Democracy is evolving. There are many disparaging comments about today’s leaders – but what a job! The new Wheatley-Frieze book says we must recognise we are all in this together. We can no longer depend on one heroic leader because there are no straight forward answers to today’s complex and interconnected issues. The days of command and control are over.
A wise leader today knows that while he/she doesn’t have all the answers, other people have the skills, capacities, knowledge and insight to contribute – and that together they can get things moving.
A leader-as-host also knows people are more likely to support what they have had a part in creating, and so they create meaningful conversations – amongst other things – that bring together a range of different people.
“Hosting leaders create substantive change by relying on everyone’s creativity, commitment and generosity. They learn from first-hand experience that these qualities are present in just about everyone and in every organisation. They extend sincere invitations, ask good questions and have the courage to support risk-taking and experimentation”.
We need to be patient with our leaders AND we also need to step up.
This much anticipated new book from Margaret Wheatley and Deborah Frieze has just been launched. The Transition Liverpool (UK) comments above could be a wake-up call for pollies…but I seriously wonder if they ever get off the focus group treadmill long enough to reflect on big picture social change?
The authors take the reader to seven communities around the world – Mexico, Brazil, US, South Africa, Greece, Zimbabwee, India – to meet people who have walked out of limiting beliefs and assumptions and walked on to create healthy and resilient communities.
People in Columbus, Ohio, are using the new system to address complex problems, such as healthcare, homelessness, poverty, public safety. Listen to Tuesday Ryan-Hart speak about the Columbus experience here.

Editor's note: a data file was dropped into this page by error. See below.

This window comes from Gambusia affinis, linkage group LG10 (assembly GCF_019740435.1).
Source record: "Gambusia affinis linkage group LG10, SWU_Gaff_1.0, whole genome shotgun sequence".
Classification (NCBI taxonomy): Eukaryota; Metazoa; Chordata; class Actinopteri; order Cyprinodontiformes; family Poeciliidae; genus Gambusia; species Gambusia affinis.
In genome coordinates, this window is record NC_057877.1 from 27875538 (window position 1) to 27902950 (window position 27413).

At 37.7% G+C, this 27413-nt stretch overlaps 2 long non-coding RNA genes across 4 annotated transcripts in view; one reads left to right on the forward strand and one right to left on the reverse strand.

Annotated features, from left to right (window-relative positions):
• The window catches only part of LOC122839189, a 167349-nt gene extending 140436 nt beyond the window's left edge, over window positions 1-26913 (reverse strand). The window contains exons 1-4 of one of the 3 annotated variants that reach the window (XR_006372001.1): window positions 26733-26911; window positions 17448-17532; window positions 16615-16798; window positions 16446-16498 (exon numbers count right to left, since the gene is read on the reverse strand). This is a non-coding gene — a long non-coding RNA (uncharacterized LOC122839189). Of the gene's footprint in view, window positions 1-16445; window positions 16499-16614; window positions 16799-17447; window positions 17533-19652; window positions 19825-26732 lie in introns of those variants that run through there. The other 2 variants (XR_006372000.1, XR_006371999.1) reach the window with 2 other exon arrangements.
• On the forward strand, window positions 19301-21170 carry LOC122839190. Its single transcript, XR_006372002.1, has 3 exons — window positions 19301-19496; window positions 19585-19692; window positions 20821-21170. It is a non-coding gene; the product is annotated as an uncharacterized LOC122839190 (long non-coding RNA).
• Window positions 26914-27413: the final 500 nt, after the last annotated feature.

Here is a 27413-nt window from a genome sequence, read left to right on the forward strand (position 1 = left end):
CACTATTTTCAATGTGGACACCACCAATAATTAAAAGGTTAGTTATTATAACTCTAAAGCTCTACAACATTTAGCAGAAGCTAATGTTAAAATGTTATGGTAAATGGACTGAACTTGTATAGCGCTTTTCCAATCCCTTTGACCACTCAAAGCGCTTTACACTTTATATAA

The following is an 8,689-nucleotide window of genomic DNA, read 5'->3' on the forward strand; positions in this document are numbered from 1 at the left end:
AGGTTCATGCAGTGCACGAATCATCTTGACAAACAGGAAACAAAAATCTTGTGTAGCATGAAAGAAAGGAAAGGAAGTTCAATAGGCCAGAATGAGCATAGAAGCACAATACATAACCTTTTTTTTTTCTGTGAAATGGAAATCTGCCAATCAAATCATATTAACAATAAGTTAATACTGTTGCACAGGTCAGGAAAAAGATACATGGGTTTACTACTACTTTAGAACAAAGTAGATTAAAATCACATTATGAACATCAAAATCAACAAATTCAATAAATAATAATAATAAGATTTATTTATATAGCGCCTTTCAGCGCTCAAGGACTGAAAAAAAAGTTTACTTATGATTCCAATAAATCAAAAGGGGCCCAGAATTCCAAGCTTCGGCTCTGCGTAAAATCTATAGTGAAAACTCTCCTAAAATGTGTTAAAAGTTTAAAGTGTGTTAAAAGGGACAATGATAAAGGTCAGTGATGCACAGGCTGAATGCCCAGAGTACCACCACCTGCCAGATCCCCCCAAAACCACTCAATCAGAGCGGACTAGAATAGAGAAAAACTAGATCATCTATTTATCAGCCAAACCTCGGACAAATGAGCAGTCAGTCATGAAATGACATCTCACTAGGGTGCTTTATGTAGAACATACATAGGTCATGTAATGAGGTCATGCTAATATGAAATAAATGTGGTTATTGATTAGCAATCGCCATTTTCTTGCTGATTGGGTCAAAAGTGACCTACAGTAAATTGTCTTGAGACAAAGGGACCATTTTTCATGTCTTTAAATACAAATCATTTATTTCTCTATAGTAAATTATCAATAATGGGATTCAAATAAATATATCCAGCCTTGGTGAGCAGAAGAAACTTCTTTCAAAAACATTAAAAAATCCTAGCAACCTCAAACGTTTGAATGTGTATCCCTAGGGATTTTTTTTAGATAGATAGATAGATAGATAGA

Hosting leaders are using their ingenuity and caring to figure out how to work with what they have to create what they need.
Hosting leaders must:
1. Provide conditions and good group processes for people to work together
2. Provide resources of time, the scarcest commodity of all
3. Insist that people and the system learn from experience, frequently
4. Offer unequivocal support – people know the leader is there for them
5. Keep the bureaucracy at bay, creating oases (or bunkers) where people are less encumbered by senseless demands for reports and administrivia
6. Play defense with other leaders who want to take back control, who are critical that people have been given too much freedom
7. Reflect back to people on a regular basis how they’re doing, what they’ve accomplished and how far they’ve journeyed
8. Work with people to develop relevant measures of progress to make their achievements visible
9. Value conviviality and esprit de corps -not false rah-rah activities but the spirit that arises in any group that accomplished difficult work together
WHAT IF industry/community groups as well as pollies/bureaucrats worked TOGETHER as above?